Credit card

Credit Card Fees Drive Thanksgiving Inflation

As Americans prepare to spend a record amount on Thanksgiving dinner and travel this year, credit card swipe fees will contribute significantly to vacation cost inflation, adding millions of dollars. at the prices paid by consumers, according to the Merchant Payments Coalition.

“Consumers are spending more than ever on Thanksgiving, and credit card fees are a big part of it,” said Doug Kantor, MPC executive committee member and general counsel for the National Association of Convenience Stores. “Whether it’s the turkey on the table or the price of gas and the plane ticket home, credit card fees are driving prices up again, and the card industry sees an unearned windfall every time the prices go up. “

Unbeknownst to most consumers, banks and card companies take a percentage of the total “swipe fee” each time a credit card is used to make a purchase, and merchants receive on average less than 98 cents on the dollar. As prices rise, the dollar amount collected by the card industry increases with them, becoming a multiplier effect that pushes inflation even further. The costs run into the tens of millions of dollars on Thanksgiving alone and over $ 100 billion a year. With fees being the highest cost for many traders after labor and most consumers paying in plastic rather than cash, the fees need to be built into the prices and cost the average family hundreds of dollars a year. even if they pay with debit cards, which have a lower fee or cash cost.

While an overall total is difficult to calculate, the sweep fee affects all aspects of the Thanksgiving celebration.

Groceries for a homemade Thanksgiving dinner for 10 people will average a record $ 53.31 this year, up 14% from last year, due to a 24% increase in Turkey’s average price of 16 pounds (now $ 23.99), according to the American Farm Bureau. With swipe fees for Visa and Mastercard credit cards averaging 2.22%, the card fees are $ 1.18 of the total, with about 50 cents for each turkey. Based on prices per pound and average weights, the fee is the cost of the turkey wings.

Lending Tree sets the estimate for dinner much higher, claiming that those who throw a Thanksgiving home party for 10 people spent an average of $ 343.26 on food and drink last year, which would result in 7.62 $ in sweeping fees. For foodies, upscale restaurants can charge $ 80 or more per person, costing a group of $ 10,800, including $ 17.76 in sweeping fees. This does not include tips, which are also subject to a sweep fee if charged.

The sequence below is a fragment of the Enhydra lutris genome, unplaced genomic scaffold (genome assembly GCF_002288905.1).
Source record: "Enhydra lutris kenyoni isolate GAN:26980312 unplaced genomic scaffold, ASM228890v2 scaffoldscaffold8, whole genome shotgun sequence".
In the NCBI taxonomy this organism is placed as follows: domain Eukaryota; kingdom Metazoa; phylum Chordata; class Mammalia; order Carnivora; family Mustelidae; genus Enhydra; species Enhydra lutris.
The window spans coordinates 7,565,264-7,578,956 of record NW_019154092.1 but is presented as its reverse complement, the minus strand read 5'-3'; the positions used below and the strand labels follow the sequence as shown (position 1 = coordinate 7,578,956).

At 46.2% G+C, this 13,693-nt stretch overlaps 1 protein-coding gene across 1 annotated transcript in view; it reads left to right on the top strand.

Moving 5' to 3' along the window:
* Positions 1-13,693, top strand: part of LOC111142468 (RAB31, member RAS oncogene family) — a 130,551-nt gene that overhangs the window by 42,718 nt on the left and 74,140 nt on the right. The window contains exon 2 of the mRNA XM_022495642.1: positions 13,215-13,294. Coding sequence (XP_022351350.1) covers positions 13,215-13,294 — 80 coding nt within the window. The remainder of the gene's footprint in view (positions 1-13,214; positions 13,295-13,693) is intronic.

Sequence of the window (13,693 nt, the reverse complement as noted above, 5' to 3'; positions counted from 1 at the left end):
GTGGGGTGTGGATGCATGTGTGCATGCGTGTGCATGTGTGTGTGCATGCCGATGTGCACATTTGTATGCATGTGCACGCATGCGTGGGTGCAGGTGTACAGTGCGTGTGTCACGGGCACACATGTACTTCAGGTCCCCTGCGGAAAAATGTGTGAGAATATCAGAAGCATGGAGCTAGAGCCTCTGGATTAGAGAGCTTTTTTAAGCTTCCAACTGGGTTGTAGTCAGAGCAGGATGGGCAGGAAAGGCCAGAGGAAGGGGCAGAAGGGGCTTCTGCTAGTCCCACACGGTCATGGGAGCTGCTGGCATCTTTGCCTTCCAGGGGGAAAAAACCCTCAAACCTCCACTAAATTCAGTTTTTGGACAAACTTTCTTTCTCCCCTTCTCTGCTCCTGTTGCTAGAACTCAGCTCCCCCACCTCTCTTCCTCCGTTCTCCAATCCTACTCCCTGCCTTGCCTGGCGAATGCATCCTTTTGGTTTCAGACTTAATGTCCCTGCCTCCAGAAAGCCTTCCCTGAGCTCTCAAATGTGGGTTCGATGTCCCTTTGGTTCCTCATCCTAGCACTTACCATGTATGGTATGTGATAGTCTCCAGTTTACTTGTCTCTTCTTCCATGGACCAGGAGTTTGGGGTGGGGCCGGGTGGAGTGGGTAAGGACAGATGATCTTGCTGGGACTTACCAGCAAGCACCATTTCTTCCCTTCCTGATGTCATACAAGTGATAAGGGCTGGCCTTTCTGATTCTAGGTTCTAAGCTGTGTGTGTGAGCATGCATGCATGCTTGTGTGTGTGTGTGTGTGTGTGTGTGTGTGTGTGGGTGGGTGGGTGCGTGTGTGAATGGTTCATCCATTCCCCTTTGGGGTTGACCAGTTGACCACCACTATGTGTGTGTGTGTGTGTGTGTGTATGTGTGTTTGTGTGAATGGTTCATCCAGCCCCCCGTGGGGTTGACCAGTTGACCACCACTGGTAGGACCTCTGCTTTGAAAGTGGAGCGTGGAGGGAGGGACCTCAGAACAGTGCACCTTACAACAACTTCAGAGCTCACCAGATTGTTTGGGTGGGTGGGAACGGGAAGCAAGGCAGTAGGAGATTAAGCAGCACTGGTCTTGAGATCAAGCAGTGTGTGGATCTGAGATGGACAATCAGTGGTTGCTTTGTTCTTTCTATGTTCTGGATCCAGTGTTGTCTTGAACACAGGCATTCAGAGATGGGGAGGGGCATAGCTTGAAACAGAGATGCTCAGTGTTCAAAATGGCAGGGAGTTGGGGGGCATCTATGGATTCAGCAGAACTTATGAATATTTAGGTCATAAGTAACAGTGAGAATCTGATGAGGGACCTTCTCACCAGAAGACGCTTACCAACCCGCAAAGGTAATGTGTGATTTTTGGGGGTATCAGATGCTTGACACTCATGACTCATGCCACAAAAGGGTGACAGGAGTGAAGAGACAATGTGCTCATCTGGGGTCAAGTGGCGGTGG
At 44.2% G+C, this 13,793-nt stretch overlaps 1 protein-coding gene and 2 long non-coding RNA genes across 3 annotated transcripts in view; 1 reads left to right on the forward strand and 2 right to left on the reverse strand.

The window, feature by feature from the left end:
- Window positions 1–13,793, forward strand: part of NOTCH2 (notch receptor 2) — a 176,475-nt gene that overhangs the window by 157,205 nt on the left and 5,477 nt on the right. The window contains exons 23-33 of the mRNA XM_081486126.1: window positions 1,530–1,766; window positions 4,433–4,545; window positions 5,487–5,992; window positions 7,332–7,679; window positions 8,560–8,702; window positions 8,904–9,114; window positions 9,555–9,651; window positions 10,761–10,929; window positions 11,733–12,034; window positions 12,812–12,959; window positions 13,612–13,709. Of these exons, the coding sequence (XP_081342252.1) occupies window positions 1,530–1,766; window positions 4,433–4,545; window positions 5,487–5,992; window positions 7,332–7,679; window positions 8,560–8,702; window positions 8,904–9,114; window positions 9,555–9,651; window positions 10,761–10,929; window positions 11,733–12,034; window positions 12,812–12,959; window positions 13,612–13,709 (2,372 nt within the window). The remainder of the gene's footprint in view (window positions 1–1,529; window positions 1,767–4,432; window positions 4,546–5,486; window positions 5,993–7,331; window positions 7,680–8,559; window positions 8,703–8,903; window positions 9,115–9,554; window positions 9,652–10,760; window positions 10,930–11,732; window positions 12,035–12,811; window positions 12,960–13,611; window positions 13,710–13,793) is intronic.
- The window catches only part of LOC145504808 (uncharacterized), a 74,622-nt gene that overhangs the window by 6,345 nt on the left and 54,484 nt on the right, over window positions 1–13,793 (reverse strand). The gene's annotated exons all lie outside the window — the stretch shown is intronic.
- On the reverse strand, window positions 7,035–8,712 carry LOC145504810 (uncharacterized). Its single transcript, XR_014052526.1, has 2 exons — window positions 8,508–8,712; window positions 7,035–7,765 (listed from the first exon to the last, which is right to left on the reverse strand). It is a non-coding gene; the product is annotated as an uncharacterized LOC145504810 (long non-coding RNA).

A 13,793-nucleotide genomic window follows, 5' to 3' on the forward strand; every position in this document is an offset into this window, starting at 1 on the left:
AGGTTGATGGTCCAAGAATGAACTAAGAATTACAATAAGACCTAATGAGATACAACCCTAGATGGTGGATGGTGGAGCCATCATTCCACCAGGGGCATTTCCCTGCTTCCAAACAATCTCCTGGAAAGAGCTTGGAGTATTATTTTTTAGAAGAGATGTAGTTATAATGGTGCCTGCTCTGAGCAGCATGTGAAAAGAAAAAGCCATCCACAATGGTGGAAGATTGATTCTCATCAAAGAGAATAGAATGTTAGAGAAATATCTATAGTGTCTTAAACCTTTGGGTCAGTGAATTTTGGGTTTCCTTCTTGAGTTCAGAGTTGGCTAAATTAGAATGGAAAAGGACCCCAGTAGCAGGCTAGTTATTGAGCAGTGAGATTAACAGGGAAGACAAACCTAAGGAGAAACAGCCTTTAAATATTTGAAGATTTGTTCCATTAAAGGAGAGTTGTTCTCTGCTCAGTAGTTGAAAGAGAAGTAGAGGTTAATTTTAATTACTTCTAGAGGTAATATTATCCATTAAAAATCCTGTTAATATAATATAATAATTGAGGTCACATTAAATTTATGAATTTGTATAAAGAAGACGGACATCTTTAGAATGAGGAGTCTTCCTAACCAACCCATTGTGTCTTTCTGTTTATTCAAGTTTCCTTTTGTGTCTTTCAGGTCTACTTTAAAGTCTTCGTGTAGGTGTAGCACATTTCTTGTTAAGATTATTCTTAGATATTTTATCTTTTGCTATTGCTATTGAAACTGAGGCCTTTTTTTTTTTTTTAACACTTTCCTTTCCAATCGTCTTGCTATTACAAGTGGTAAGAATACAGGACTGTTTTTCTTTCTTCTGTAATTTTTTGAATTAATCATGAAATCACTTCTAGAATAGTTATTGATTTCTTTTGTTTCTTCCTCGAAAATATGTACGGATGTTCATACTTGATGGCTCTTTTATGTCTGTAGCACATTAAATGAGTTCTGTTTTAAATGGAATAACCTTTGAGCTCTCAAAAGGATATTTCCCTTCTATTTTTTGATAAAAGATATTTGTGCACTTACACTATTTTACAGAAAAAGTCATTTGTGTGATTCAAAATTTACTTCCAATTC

Americans will spend $ 927 million on turkeys alone for Thanksgiving, according to the Finder research website. Based on this amount, the credit card fee would represent $ 20.6 million of the cost.

Dinner is not the only cost of the Thanksgiving celebration. An estimated 48.3 million people are expected to drive to their destinations, and the average cost of a gallon of regular gasoline is currently $ 3.41 per gallon, according to the AAA. This means the sweeping charge is 7.6 cents per gallon, adding over 75 cents to a 10 gallon fill. This figure is up from 4.7 cents a year ago when gasoline averaged $ 2.12, meaning the card industry will earn more than the station owner. -Local service – The fuel industry’s pre-tax profits are on average less than 6 cents per gallon.

AAA says daily car rental rates are up 4% from last Thanksgiving, averaging $ 98, which would result in a sweep fee of $ 2.18 per day. The mid-range mid-range hotel rose 39%, going from $ 137 to $ 172 per night, or up to $ 3.82 in sweeping fees.

Airfare for a round-trip domestic flight will average $ 300 for Thanksgiving, up 23% from last year, according to the Hopper travel app, and the transfer fee is said to be $ 6.66 from the ticket price. The AAA expects 4.2 million people to travel by air during the holidays, that’s about $ 1.3 billion in airline tickets, including about $ 28 million in fees.

The sharp increases in Thanksgiving costs come amid soaring inflation driven by consumer demand and supply chain disruptions during the pandemic. The Consumer price index was up 6.2 percent year-over-year in October, the largest increase since December 1990, according to the Federal Bureau of Labor Statistics.


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